Albert Pujols will work with young players at the Angels’ academy in the Dominican Republic and tutor big leaguers and minor leaguers during spring training in Arizona as part of the retired slugger’s 10-year, $10-million personal-services contract with the team, club president John Carpino said.
“He’ll be like a team ambassador,” Carpino said Monday at the Pelican Hill Golf Club in Newport Beach, which hosted a celebrity tournament to benefit the MLB Youth Academy in Compton. “We’re real excited about the possibilities moving forward. He’s Albert Pujols. It’s an asset. He has a ton of baseball knowledge.”
The personal-services contract is linked to the 10-year, $240-million deal that Pujols, 42, signed with the Angels before 2012 and that Pujols plans to honor despite owner Arte Moreno’s intentions of selling the team and the disappointing end to the first baseman’s nine-plus-year tenure in Anaheim.
The personal-services deal essentially gives the Angels exclusive rights to Pujols during the first 10 years of his retirement. When asked if it would preclude Pujols from doing similar work for the St. Louis Cardinals, the team Pujols starred with for 11 years before signing with the Angels, Carpino said, “Possibly.”
Do the Angels intend to block Pujols from working with Cardinals players and making appearances on behalf of the team?
“I don’t know,” Carpino said. “It’s something we can probably work out with him and the Cardinals.”
Pujols was among several former Angels — including outfielders Torii Hunter and Gary Matthews Jr., manager Mike Scioscia and coaches Mickey Hatcher and Ron Roenicke — who participated in Monday’s golf event. He declined an interview request before teeing off and was not available afterward.
Carpino said he spoke with Pujols about the personal-services contract a few months ago and that both parties agreed to move forward with the arrangement.
Asked if Pujols has expressed a desire to maintain his strong ties to the Cardinals, whose cap is expected to adorn Pujols’ Hall-of-Fame plaque, Carpino said, “No, he hasn’t brought that up.”
Pujols officially retired Nov. 1, capping his 22-year career with a second-half power surge — he hit .324 with a 1.128 on-base-plus-slugging percentage, 17 homers and 44 RBIs in 47 games from Aug. 10 through the end of the season — that helped push the Cardinals into the playoffs.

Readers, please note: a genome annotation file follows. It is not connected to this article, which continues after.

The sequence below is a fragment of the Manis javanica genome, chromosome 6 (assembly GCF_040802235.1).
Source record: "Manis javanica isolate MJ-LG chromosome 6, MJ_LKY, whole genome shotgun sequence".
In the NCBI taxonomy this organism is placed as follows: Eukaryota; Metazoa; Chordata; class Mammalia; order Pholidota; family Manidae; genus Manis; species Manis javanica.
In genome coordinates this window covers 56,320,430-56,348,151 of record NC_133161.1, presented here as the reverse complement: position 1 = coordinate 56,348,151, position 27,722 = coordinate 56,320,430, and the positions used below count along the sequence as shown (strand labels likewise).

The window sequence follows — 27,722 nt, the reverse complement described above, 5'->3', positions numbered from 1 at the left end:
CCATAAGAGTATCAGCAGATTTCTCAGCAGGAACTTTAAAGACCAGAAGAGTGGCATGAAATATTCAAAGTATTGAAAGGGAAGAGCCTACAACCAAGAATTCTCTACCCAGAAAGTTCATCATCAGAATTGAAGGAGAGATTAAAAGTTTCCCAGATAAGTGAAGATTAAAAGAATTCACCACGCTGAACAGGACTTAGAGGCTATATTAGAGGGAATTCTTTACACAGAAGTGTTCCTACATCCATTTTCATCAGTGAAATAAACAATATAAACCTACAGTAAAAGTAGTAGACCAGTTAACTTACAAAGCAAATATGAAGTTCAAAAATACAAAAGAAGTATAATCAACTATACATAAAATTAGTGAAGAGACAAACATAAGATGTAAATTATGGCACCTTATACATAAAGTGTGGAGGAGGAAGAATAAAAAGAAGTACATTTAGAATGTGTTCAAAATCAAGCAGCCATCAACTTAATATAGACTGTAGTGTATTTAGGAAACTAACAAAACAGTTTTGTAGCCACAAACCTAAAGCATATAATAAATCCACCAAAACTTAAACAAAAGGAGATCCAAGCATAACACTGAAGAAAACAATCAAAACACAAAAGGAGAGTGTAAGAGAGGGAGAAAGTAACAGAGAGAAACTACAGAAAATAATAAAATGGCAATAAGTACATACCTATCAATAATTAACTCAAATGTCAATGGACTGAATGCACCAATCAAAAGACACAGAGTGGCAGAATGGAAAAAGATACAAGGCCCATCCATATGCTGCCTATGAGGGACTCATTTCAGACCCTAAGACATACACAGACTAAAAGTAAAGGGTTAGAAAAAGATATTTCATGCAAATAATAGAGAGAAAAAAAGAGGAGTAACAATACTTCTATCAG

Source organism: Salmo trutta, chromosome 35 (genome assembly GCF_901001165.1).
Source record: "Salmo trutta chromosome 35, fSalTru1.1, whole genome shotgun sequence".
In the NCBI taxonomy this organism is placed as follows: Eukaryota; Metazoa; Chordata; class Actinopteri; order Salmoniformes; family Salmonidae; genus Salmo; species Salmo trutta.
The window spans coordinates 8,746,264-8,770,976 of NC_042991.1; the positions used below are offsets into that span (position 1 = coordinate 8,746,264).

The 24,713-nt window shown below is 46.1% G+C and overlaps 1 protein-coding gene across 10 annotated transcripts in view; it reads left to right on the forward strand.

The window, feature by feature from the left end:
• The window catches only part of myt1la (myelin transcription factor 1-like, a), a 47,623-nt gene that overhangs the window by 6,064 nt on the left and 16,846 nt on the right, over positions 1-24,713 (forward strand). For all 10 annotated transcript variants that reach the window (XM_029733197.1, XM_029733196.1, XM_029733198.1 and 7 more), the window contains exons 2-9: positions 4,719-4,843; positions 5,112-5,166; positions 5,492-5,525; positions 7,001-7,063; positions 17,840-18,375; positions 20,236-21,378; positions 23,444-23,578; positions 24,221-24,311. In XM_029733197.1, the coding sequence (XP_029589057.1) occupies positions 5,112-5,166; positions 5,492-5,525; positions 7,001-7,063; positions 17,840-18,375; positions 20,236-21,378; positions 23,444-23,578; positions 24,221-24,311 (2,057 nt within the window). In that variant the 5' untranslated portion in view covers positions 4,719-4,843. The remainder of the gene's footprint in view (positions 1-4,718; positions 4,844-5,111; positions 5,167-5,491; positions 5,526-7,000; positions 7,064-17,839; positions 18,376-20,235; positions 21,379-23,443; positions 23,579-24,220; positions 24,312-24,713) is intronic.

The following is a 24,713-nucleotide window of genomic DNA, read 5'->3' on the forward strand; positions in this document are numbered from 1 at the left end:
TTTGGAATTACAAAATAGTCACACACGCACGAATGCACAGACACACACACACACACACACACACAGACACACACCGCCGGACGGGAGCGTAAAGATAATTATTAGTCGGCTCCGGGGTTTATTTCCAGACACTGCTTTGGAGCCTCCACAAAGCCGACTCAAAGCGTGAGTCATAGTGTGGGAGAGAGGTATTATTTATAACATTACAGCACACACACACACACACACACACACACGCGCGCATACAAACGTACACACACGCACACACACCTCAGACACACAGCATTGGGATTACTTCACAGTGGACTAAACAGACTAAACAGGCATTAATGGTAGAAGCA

Pujols hit his 699th and 700th home runs in Dodger Stadium on Sept. 23 to join Barry Bonds (762), Hank Aaron (755) and Babe Ruth (714) in baseball’s exclusive 700-homer club. He finished with 2,218 career RBIs, ranking second behind Aaron (2,297) on the all-time list.
Pujols was baseball’s most feared right-handed slugger for his first 11 years in St. Louis, where he hit .328 with a 1.037 OPS, 445 homers and 1,329 RBIs from 2001-2011, winning three National League most valuable player awards and leading the Cardinals to World Series titles in 2006 and 2011.
He signed his massive deal with the Angels before 2012, and though he notched his 3,000th hit and 500th and 600th homers as an Angel, his tenure in Anaheim was marked by a dramatic drop in production, a series of lower-body injuries, one postseason appearance in 2014 and zero playoff wins.
Pujols hit .256 with a .758 OPS, 222 homers and 783 RBIs in 1,181 games with the Angels and was released in May 2021. He closed out that season with the Dodgers and signed a one-year, $2.5-million deal with St. Louis last spring.
Pujols can terminate the personal-services contract at any time, but as of now, the Angels are planning for Pujols to join them for part of spring training and to be affiliated with the team next season.
Carpino is especially excited about the impact that Pujols, who grew up in the Dominican Republic before moving to a Kansas City suburb as a teenager, could have on impressionable young Latin American prospects.
“He’ll have a similar relationship to those kids that Vlad has,” Carpino said, referring to Hall-of-Fame slugger Vladimir Guerrero, who won the 2004 American League MVP with the Angels. “He’ll be a huge asset there.”
This story originally appeared in Los Angeles Times.